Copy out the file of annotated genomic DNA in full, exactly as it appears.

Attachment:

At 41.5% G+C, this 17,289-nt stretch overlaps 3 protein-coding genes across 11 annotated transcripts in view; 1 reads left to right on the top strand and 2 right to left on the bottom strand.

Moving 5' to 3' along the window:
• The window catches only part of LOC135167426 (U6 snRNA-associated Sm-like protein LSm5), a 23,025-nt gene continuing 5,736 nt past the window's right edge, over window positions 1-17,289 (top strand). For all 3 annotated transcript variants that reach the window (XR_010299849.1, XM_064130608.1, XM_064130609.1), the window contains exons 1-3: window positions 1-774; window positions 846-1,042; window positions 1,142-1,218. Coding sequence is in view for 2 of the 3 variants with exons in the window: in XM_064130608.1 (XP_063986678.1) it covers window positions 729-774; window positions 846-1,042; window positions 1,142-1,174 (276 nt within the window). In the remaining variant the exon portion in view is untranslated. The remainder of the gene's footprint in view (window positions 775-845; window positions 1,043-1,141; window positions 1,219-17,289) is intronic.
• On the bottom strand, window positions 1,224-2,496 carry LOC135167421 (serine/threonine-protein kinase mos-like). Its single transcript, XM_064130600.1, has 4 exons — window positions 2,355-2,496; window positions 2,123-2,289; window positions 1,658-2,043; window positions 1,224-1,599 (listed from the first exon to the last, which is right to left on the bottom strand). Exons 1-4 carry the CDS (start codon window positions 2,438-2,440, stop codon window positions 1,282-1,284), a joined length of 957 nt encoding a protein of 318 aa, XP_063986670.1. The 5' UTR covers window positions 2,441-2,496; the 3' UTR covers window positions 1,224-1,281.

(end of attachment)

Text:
At 41.5% G+C, this 17,289-nt stretch overlaps 3 protein-coding genes across 11 annotated transcripts in view; 1 reads left to right on the top strand and 2 right to left on the bottom strand.

Moving 5' to 3' along the window:
• The window catches only part of LOC135167426 (U6 snRNA-associated Sm-like protein LSm5), a 23,025-nt gene continuing 5,736 nt past the window's right edge, over window positions 1-17,289 (top strand). For all 3 annotated transcript variants that reach the window (XR_010299849.1, XM_064130608.1, XM_064130609.1), the window contains exons 1-3: window positions 1-774; window positions 846-1,042; window positions 1,142-1,218. Coding sequence is in view for 2 of the 3 variants with exons in the window: in XM_064130608.1 (XP_063986678.1) it covers window positions 729-774; window positions 846-1,042; window positions 1,142-1,174 (276 nt within the window). In the remaining variant the exon portion in view is untranslated. The remainder of the gene's footprint in view (window positions 775-845; window positions 1,043-1,141; window positions 1,219-17,289) is intronic.
• On the bottom strand, window positions 1,224-2,496 carry LOC135167421 (serine/threonine-protein kinase mos-like). Its single transcript, XM_064130600.1, has 4 exons — window positions 2,355-2,496; window positions 2,123-2,289; window positions 1,658-2,043; window positions 1,224-1,599 (listed from the first exon to the last, which is right to left on the bottom strand). Exons 1-4 carry the CDS (start codon window positions 2,438-2,440, stop codon window positions 1,282-1,284), a joined length of 957 nt encoding a protein of 318 aa, XP_063986670.1. The 5' UTR covers window positions 2,441-2,496; the 3' UTR covers window positions 1,224-1,281.